OUP  (2017) h/b 776pp £97 (ISBN 9780199837472)

The term ‘Second Sophistic’ is commonly used to denote a revival of classical Attic prose and rhetorical practice in the Hellenic world between (approximately) 50 and 250 A.D. (some scholars extend the scope of the phenomenon into the fourth century, or even beyond). The term as such refers to the First Sophistic from the 5th and 4th century B.C., when the potential of language and rhetoric was fully explored and exploited for the first time (at its best and at its worst). The reason for this resurgence during a period when Greece was under the political control of the Roman Empire has been hotly debated: some scholars have argued that the Second Sophistic served the nostalgic need of the Greeks to resurrect the long-gone, good old times in order to strengthen their feeling of cultural superiority, whereas others have claimed that the rhetorical practice of that time was of concrete significance for those Greeks who wanted to make a political career in the Roman system. More recently, it has even been argued that the Second Sophistic was largely a modern invention and that rhetoric per se was equally important in the Hellenic world in all periods.

The discussion continues, and the volume under review accommodates many of its aspects and facets. Its length and wide scope bespeak its multifaceted approach: it contains no fewer than forty-three chapters, adding up to a total of more than seven hundred pages, arranged in eight different sections: ‘Introduction’ (three chapters), ‘Language and Identity’ (five chapters), ‘Paideia and Performance’ (four chapters), ‘Rhetoric and Rhetoricians’ (five chapters), ‘Literature and Culture’ (fifteen chapters), ‘Philosophy and Philosophers’ (five chapters), and, finally, ‘Religion and Religious Literature’ (six chapters). All chapters are divided into relatively brief sections; they all contain their own bibliography (instead of a general bibliography at the end) as well as a section with recommended further reading—all of which makes the volume very reader- and student-friendly. 

In what follows, I select a few chapters for brief comments. Tim Whitmarsh rides his ‘hobby horse’ by attempting to deconstruct the Second Sophistic and its cultural dominance afresh (see already the introduction to his monograph Beyond the Second Sophistic: Adventures in Greek Postclassicism, Berkeley 2013, 1–7). To achieve this end, he borrows the metaphor of the ‘wave theory’ from physics, and the 19th-century German classicist Erwin Rohde (1845–1898) is, once more, used as a straw man to construct the idea of the Second Sophistic as the fantasy product of a ‘nationalist concern to protect Greek culture from the stain of near eastern influence’ (15). The late Thomas Habinek, in turn, asks whether there was a Latin Sophistic, concluding with a ‘yes, but’ answer that it was ‘not one that most Latin authors would care to admit to’ (35). Consequently, the handbook contains numerous chapters not only on Greek, but also on Latin authors and texts. In addition to the many author-centred chapters, we can find contributions on more ‘esoteric’ topics such as, for example, ‘retrosexuality’ by Amy Richlin, who interprets sexuality and sexual practices in Second Sophistic texts as emblematic of the recreation of a glorious past. Other chapters look at genres and textual modes that lie on the fringe of what has traditionally been considered typical of the Second Sophistic, such as poets and poetry (by Manuel Baumbach), Jewish literature (by Eric S. Gruen), and Christian apocrypha (by Scott Fitzgerald Johnson).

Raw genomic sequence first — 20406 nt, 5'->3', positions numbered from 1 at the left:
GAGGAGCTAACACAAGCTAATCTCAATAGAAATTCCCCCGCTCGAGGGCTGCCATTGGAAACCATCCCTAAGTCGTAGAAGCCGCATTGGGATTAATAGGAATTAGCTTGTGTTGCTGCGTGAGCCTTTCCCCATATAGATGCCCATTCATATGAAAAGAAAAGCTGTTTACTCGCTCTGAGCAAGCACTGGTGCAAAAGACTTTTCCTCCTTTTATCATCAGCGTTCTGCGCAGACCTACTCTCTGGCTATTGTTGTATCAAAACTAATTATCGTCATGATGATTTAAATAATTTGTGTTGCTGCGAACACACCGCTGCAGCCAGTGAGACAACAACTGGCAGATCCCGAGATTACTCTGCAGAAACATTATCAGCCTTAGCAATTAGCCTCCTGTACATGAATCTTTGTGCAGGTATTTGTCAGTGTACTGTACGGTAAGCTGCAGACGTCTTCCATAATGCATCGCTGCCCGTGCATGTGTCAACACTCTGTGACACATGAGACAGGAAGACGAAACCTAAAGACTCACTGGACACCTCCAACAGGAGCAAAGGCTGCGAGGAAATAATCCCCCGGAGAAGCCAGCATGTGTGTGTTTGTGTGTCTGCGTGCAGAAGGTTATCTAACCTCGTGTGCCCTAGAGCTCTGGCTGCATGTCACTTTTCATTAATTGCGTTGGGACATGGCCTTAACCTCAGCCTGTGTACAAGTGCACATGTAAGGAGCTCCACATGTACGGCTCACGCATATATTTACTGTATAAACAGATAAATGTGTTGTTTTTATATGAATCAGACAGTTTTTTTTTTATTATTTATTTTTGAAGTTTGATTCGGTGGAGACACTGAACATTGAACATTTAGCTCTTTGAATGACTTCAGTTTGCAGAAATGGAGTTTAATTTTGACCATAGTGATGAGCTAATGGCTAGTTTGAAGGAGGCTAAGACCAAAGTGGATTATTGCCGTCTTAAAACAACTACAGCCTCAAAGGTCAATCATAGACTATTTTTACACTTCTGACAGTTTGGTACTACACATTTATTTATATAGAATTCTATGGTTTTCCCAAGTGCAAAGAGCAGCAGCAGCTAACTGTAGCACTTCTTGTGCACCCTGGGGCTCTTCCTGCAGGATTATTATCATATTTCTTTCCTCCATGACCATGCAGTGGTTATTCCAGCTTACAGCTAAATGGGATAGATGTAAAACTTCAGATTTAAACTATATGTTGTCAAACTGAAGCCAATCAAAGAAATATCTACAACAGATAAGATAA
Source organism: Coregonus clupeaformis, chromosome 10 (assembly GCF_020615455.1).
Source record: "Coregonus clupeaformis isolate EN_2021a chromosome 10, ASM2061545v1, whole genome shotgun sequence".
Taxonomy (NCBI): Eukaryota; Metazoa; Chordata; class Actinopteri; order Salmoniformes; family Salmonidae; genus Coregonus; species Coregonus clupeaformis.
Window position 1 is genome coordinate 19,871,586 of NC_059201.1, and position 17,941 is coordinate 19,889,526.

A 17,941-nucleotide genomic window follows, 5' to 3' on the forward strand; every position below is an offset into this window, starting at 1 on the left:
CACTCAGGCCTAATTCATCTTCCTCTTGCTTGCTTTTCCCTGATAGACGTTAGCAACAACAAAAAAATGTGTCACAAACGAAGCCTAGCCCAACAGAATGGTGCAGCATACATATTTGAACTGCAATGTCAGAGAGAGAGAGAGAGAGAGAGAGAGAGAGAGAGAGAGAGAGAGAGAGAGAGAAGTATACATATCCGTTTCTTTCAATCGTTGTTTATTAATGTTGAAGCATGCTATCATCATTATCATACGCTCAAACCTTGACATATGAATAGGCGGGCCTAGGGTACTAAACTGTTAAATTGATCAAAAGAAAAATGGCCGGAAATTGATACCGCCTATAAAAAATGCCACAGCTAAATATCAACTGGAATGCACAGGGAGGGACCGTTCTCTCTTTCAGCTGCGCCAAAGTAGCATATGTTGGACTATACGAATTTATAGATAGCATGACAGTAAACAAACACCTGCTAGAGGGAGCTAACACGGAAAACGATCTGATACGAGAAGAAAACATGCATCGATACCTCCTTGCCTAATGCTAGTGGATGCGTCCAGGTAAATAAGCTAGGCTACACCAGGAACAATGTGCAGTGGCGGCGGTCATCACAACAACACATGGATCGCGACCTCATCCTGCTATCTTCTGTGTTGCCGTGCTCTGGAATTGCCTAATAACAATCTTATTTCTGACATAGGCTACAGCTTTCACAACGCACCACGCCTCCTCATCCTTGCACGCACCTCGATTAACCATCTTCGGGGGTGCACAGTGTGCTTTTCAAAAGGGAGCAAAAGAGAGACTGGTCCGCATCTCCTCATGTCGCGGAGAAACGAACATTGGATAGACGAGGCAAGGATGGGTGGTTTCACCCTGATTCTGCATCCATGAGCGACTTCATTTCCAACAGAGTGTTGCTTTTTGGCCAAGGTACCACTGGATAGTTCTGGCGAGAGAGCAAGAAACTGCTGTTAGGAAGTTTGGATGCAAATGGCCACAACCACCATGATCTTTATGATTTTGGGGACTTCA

This brief glimpse may give an idea of the wide range of authors, texts, genres and viewpoints covered by this volume—an approach that corresponds to a broad notion of the Second Sophistic as ‘one that attempts to integrate Greek literature of the Roman period into the wider world of early imperial Greek, Latin, Jewish, and Christian cultural production’, as the editors put it in their introduction (7). Ironically, this is both a strength and a weakness. On the one hand, a book that moves away from a narrow definition of the Second Sophistic and opens up for new horizons is most welcome. On the other, there is a certain risk of ‘randomization’—in the sense that almost ‘anything’ from the first three centuries AD might eventually be regarded as somehow being related to the Second Sophistic. It could of course be argued that Second Sophistic rhetorical practice was so dominant at that time that any other aspect of literary and cultural production should indeed be viewed in relation to it. Yet one should not lose sight of the nucleus, namely, the aforementioned upswing in the production and performance of classical Attic prose and rhetoric.

To summarize, this handbook covers an unusually wide range of topics that are relevant to Hellenic culture under Rome in the first three centuries AD. Those teaching courses on any aspect of this period will consult the volume with much benefit and might even consider putting selected chapters on the syllabus.

Silvio Bär